Derek Chauvin appeals murder conviction for killing George Floyd

Derek Chauvin appeals murder conviction for killing George Floyd

An ex-cop in Minneapolis is appealing his conviction of murder in the shooting death of George Floyd ,. He argues that jurors were intimidated and prejudiced by pre-trial publicity. Chauvin requested the Minnesota Court of Appeals in a Monday court filing to reverse his conviction, reverse and remand for a fresh trial in a different venue, or order a resentencing.

Last June, Hennepin County Judge Peter Cahill sentenced Chauvin to 22 1/2 years in prison after jurors found him guilty of second-degree murder, third-degree murder and second-degree manslaughter.

Floyd died on May 25, 2020, after Chauvin pinned the Black man to the ground with his knee on his neck for 9 minutes, 29 seconds. Floyd had been accused of passing a counterfeit $20 bill at a convenience store. Three other fired officers face state trial this summer after being convicted in federal court earlier this year of violating Floyd’s civil rights.

Derek Chauvin
Former Minneapolis police officer Derek Chauvin makes a brief statement at his sentencing hearing for the murder of George Floyd, June 25, 2021,

CBS News/Pool

Chauvin’s attorney, William Mohrman, laid out a number of challenges to his conviction, including that the trial should not have been held in Hennepin County, where Floyd was killed.

” The overwhelming media coverage exposed jurors — literally daily — to news demonizing Chauvin, glorifying Floyd, which was more than enough to presume prejudice,” the brief stated.

In the months that followed Floyd’s killing, protesters took to the streets in Minneapolis and around the country to protest police brutality and racism. Some of this unrest was violent.

Mohrman stated that several potential jurors expressed concern during jury selection about whether Chauvin would be acquitted. They feared for their safety and were concerned about the possibility of more violence. He claimed that several of them felt intimidated by security measures at the courthouse to keep protesters away from the trial participants.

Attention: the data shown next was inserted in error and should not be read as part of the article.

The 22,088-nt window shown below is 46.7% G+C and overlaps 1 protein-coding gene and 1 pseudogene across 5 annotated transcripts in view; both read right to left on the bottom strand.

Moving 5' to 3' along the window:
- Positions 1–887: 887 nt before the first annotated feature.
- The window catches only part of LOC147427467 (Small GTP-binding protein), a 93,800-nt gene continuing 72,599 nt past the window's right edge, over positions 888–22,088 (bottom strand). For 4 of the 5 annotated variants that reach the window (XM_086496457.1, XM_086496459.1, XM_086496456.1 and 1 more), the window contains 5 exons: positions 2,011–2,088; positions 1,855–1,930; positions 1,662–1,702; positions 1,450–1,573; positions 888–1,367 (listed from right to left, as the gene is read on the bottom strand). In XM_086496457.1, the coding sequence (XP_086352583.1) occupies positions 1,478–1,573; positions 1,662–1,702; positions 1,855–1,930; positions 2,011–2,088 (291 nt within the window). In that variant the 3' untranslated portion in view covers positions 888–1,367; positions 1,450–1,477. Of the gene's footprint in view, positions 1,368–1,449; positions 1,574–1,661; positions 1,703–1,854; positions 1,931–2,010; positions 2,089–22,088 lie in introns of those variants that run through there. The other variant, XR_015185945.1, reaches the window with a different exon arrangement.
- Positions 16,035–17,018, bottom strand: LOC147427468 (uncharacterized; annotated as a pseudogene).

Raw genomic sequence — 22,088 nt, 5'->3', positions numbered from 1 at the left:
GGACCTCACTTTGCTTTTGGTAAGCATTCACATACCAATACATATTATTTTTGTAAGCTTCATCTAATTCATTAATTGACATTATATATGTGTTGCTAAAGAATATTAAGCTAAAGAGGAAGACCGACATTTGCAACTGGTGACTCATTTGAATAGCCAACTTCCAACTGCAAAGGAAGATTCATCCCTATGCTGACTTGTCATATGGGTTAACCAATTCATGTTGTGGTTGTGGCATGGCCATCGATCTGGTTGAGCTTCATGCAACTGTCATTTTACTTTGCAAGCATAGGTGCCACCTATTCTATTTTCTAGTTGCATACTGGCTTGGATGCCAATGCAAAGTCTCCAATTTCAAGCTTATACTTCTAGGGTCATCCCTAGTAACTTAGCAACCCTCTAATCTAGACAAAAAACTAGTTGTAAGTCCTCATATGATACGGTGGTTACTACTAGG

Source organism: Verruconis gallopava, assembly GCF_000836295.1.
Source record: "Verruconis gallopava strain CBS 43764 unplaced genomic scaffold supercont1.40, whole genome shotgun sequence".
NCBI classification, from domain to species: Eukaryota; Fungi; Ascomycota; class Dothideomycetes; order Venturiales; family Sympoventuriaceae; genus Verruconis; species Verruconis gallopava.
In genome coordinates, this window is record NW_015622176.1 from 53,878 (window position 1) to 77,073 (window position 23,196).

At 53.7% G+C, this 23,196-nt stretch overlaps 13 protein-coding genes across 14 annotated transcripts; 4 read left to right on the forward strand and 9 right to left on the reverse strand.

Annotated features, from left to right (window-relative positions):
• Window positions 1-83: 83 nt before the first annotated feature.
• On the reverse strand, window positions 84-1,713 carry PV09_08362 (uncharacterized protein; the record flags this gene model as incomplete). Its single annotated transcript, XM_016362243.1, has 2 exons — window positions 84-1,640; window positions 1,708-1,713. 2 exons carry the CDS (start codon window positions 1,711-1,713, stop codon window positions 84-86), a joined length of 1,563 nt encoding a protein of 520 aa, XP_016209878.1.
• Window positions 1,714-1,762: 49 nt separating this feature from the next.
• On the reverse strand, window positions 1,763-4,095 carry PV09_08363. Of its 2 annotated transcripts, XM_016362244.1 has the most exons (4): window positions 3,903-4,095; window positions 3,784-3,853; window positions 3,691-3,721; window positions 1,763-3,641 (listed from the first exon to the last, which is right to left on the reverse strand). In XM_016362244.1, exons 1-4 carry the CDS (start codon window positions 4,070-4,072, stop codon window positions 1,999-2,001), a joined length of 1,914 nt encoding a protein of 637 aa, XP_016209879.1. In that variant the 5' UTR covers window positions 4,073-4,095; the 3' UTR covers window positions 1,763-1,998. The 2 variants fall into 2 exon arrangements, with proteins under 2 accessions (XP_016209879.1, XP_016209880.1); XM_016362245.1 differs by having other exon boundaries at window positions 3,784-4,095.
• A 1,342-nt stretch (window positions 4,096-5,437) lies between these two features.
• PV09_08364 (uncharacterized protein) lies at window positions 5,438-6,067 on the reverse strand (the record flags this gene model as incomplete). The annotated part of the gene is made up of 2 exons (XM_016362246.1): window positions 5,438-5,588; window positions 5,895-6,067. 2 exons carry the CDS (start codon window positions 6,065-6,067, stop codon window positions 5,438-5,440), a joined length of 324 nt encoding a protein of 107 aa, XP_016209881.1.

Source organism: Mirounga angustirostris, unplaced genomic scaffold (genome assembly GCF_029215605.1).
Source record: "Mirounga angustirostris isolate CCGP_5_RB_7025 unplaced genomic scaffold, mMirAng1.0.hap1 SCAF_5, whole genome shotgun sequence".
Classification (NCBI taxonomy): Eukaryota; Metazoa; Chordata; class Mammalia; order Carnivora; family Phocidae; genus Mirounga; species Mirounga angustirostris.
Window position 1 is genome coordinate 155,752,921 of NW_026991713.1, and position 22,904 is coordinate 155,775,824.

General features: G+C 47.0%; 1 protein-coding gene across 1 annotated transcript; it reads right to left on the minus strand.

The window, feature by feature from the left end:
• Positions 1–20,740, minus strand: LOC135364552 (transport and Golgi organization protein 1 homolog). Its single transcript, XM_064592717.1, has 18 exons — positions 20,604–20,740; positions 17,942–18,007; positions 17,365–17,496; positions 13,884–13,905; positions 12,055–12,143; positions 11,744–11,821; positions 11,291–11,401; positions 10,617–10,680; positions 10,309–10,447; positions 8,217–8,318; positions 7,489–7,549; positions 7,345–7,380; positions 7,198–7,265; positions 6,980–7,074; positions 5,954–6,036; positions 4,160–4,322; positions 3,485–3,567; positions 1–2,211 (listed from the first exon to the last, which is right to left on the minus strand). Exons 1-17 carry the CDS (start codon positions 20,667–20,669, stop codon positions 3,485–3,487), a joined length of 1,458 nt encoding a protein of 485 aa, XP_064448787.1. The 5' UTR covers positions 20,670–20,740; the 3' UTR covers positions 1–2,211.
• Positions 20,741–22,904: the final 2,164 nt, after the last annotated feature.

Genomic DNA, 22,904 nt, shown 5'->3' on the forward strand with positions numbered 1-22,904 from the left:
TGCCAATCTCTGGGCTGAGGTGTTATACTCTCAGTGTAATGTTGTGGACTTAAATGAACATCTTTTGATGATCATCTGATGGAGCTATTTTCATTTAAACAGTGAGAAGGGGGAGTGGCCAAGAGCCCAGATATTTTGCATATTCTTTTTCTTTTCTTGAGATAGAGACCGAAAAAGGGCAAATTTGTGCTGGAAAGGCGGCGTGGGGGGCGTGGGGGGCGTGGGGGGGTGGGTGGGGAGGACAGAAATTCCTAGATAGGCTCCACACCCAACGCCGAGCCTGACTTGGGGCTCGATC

The filing also cited the fatal shooting of Daunte Wright by a police officer in nearby Brooklyn Center that sparked more protests during Chauvin’s trial. To avoid prejudice from reports of the slaying, it states that jurors should have been kept apart after selection. It also cited a $27 million settlement reached between the city and Floyd’s family that was announced during jury selection, saying the timing of that prejudiced jurors in the case.

People gather as they celebrate at George Floyd Square after the verdict was announced in the trial of former police officer Derek Chauvin in Minneapolis, Minnesota on April 20, 2021.

Chandan Khanna/AFP via Getty Images

Mohrman cited several instances of alleged prosecutorial misconduct, claiming untimely sharing of evidence, failure to disclose and document dumping by the government.

The filing also claims that the judge did not follow the sentencing guidelines properly and should not have included “abuse in a position of authority” as an aggravating factor in the sentencing.

Minnesota Attorney General Keith Ellison has 45 days to respond to Chauvin’s brief. The appeal was made as the Minnesota Department of Human Rights released nearly two years of investigation into Floyd’s death. It found the Minneapolis Police Department has engaged in a pattern of race discrimination for at least a decade, including stopping and arresting Black people at a higher rate than white people, using force more often on people of color and maintaining a culture where racist language is tolerated.

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